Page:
So now I’m at a loss for what to do. Obviously I can’t return it (I mean, surely Home Depot wouldn’t take back an opened toilet seat. Surely.). I could remove it and go get the right size, but then there’s $30 right down the…well, you know. So at the moment, it stays. A testament to my prowess at handyman tasks. A reminder for all that the tools I use best are a typewriter and a chef’s knife, and not a hammer or a drill. A humorous conversation-starter, if you will.

At least, that’s how I’m pitching it to my wife.

Best Songs of 2011

So yeah, I’m bringing back the blog. Never should have let it go this long, and what better way to do it than to put out a top 20 list that nobody will agree with?

For me, this was a fantastic year for music, and it’s due in no small part to the U.S. debut of Spotify. For those of you who aren’t on Spotify, it’s a service that basically allows you to play any song you can think of. It’s free to use on your desktop/laptop, but pay 10 bucks a month, and you get to stream it on your phone or tablet, wherever you go. For a music lover like me, this is a steal. I was spending at least three times that buying albums.

But even if I didn’t get Spotify, the year in music was still fantastic. So many good albums came out, I was having trouble making time to enjoy them all. Still, I was able to pick out a list of 20 favorites. The Spotify playlist I’ve created isn’t in order of my favorites, it’s more in the order I thought would work best for sitting down and listening all the way through. Still, there were two songs this year that will stick with me for a long time.

Holocene” by Bon Iver

I really believe Bon Iver’s self-titled album is not only the best of the year, but will probably end up being my favorite of all time. The song is a master class in climax and denouement, rising and falling at the exact perfect times. Every single instrument works together to perfection, from the clear, golden tone of the guitar to the swelling clarinets and achingly precious bass line. Most of the lyrics are non-specific enough so that the listener can glean any number of meanings from them (“Not the needle, not the thread, the lost decree/Saying nothing, that’s enough for me.”). But the chorus is at once humbling and exhilarating (“And at once I knew, I was not magnificent…/Jagged vacance, thick with ice/And I could see for miles, miles, miles.”). I’ve probably listened to this song 40-50 times, and every time it moves me to my core.

Midnight City” by M83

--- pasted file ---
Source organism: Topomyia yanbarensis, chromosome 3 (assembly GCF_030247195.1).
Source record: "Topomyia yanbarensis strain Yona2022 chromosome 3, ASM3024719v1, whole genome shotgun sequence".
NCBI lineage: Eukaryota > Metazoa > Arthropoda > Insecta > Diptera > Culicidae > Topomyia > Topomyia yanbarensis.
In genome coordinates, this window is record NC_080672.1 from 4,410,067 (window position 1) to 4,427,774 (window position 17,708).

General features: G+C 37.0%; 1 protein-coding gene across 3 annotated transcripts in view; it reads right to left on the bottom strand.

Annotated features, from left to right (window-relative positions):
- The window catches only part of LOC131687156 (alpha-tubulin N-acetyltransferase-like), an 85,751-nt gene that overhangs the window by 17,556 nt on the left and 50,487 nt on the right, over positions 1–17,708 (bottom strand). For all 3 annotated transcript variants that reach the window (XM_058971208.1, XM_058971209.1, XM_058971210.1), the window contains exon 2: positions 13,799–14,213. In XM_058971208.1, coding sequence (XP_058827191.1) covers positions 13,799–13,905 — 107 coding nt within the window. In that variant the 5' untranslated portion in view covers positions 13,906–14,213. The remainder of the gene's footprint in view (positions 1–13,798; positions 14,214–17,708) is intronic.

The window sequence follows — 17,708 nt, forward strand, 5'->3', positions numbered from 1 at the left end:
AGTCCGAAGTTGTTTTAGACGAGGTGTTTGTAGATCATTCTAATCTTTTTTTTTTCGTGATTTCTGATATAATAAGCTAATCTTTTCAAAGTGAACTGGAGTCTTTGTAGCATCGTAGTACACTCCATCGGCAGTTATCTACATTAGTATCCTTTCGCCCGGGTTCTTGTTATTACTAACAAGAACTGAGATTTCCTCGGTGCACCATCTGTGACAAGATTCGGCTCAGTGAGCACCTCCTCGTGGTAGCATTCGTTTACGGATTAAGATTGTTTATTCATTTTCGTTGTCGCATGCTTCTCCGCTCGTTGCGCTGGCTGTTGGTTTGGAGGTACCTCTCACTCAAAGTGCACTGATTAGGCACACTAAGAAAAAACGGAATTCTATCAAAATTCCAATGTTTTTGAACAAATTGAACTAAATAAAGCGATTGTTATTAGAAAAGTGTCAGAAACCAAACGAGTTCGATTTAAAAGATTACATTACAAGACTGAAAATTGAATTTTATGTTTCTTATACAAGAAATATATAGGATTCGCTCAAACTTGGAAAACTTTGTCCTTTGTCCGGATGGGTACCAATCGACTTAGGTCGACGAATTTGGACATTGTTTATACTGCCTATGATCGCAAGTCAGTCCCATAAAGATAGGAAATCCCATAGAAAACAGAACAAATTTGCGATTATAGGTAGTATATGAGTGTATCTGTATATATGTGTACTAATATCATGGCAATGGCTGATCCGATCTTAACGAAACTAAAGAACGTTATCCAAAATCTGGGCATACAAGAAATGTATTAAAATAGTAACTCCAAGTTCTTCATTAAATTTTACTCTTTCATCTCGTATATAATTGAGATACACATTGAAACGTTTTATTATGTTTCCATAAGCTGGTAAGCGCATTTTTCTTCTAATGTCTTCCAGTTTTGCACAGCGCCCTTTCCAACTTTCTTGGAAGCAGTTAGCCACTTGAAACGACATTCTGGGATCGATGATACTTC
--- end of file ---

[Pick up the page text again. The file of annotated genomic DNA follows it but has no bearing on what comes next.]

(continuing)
Wow. That opening four-note progression. You’ve probably heard this playing under a Victoria’s Secret commercial (and yes, dear, I only looked up at the TV because I heard the song). But that strained synth-line is only the amuse bouche, the insistent, delicate opening to an impossibly layered, frantically paced four minutes of unrestrained joy. While all of “Hurry Up, We’re Dreaming” is triumphant, this one song delivers like nothing else on the album. And just when you think it’s over, in comes one of the most unexpected saxophone solos I’ve ever heard. This is a rare song that can get stuck in your head after just one listen, yet still reveal new depths and secrets with repeat playings. More than one publication has named this the Song of the Year, and while I prefer “Holocene”, “Midnight City” is stunning.

Sinful Grilled Cheese Sandwiches

Ingredients

8 slices soft bread

Spreadable Margarine or Butter

4 slices American Cheese

4 slices Provolone Cheese

4 slices Mild Cheddar Cheese

1/3 c. freshly shredded Parmesan Cheese

Preparation

Set electric cooktop to 350 degrees. If using a pan on a stove top, set to medium-high heat. Spread margarine or butter on one side of each piece of bread. Separately, create 4 stacks of cheese, layered first with American, then Provolone, then Cheddar. Set aside. Put Parmesan on a plate. Press buttered side of each slice of bread into Parmesan.

Put 4 slices of bread cheese side down onto cooking surface. Put stacks of cheese on each slice of bread, then place remaining 4 slices of bread cheese side up to complete the sandwich. Cook 4-5 minutes per side, turning once.

Serving

Slice into halves. Serve with your favorite soup.

Working Ahead

You can set the slices of cheese out 15-20 minutes ahead of time to let soften. All other steps should be done at the time of preparation.

Socially Acceptable Bigotry

Working in news, nothing much surprises you anymore. I don’t blink at murders, I’m not blown away by domestic violence and I don’t lose sleep over children found at a meth lab. Sad, but true. It’s part of the job. Just like E.R. doctors and nurses don’t freak out over the injuries of accident victims, I’ve learned to tone down my emotional response to the horrible things humanity does to itself. It takes something special to really make me angry. Something like, say, a school board member advocating gay teen suicide. My apologies for the strong language, but I felt it necessary to quote him exactly: